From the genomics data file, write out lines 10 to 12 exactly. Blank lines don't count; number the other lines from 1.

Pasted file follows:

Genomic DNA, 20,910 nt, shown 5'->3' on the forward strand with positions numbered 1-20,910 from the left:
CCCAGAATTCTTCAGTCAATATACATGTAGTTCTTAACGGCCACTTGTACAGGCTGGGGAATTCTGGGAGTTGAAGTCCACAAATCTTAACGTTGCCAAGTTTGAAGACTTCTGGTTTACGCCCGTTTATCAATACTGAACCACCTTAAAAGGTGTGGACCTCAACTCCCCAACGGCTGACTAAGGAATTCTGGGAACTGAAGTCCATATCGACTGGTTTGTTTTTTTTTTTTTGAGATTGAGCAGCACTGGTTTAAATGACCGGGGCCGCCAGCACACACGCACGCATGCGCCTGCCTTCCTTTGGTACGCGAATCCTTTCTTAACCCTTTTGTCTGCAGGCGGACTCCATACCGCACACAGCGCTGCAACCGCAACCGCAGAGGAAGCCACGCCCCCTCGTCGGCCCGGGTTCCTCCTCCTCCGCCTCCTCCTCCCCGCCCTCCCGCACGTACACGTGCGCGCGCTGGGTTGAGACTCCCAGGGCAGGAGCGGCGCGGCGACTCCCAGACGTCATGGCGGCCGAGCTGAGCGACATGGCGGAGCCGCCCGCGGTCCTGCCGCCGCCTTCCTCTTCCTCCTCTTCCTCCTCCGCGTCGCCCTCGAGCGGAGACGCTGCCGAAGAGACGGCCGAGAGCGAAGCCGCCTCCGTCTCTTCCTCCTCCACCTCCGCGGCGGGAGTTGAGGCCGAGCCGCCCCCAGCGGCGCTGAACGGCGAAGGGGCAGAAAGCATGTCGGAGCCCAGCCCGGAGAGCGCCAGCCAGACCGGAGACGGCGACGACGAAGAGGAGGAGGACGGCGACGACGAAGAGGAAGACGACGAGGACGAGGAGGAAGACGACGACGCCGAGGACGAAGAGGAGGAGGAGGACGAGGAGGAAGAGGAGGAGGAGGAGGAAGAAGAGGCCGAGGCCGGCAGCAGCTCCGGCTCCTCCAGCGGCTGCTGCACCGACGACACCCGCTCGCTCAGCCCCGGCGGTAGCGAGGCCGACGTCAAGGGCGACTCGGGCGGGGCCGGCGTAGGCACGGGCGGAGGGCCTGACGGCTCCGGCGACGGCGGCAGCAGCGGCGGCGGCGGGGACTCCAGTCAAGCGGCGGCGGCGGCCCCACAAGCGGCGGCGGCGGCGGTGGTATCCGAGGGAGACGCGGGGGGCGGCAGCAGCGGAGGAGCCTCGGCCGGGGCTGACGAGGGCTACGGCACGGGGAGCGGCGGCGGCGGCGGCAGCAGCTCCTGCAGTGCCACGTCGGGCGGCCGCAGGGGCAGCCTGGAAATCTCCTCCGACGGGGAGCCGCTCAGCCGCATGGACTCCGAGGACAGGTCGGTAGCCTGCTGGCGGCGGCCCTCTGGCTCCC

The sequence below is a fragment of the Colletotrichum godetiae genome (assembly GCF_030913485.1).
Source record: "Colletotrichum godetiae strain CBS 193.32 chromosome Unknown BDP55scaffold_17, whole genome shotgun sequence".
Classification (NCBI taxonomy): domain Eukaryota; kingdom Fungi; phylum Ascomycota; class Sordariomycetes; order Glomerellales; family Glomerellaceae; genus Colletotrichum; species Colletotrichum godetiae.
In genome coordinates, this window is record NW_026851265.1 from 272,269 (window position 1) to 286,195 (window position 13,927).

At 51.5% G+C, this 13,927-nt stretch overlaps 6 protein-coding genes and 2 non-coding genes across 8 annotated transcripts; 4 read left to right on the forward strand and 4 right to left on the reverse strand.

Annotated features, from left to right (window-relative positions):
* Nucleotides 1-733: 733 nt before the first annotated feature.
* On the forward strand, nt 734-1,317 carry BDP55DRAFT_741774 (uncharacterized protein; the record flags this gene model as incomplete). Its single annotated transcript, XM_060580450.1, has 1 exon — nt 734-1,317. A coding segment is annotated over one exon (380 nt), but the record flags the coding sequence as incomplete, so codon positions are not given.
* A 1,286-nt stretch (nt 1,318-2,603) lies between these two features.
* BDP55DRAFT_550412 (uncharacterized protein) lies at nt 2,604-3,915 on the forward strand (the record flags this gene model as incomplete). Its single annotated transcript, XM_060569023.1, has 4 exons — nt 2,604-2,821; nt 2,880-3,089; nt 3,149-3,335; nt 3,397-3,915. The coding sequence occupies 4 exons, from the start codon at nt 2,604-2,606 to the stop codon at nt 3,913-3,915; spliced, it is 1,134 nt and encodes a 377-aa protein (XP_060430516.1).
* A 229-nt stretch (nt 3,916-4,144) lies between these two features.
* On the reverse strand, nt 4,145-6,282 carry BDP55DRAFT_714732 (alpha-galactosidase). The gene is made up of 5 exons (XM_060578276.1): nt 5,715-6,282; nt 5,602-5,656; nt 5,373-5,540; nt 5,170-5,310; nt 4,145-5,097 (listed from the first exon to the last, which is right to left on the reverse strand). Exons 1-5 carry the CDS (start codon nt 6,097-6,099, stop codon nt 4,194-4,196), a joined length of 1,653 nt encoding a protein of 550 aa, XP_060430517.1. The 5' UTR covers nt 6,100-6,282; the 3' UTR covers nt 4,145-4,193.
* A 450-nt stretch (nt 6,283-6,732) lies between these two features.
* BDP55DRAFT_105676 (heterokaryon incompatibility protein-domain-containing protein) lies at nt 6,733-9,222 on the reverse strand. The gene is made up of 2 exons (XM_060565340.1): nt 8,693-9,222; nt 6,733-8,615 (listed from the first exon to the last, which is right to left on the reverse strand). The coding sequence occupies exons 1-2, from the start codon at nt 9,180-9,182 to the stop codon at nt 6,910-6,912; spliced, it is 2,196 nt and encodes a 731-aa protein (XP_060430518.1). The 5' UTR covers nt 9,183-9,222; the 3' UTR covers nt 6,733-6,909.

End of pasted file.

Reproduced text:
* On the forward strand, nt 734-1,317 carry BDP55DRAFT_741774 (uncharacterized protein; the record flags this gene model as incomplete). Its single annotated transcript, XM_060580450.1, has 1 exon — nt 734-1,317. A coding segment is annotated over one exon (380 nt), but the record flags the coding sequence as incomplete, so codon positions are not given.
* A 1,286-nt stretch (nt 1,318-2,603) lies between these two features.
* BDP55DRAFT_550412 (uncharacterized protein) lies at nt 2,604-3,915 on the forward strand (the record flags this gene model as incomplete). Its single annotated transcript, XM_060569023.1, has 4 exons — nt 2,604-2,821; nt 2,880-3,089; nt 3,149-3,335; nt 3,397-3,915. The coding sequence occupies 4 exons, from the start codon at nt 2,604-2,606 to the stop codon at nt 3,913-3,915; spliced, it is 1,134 nt and encodes a 377-aa protein (XP_060430516.1).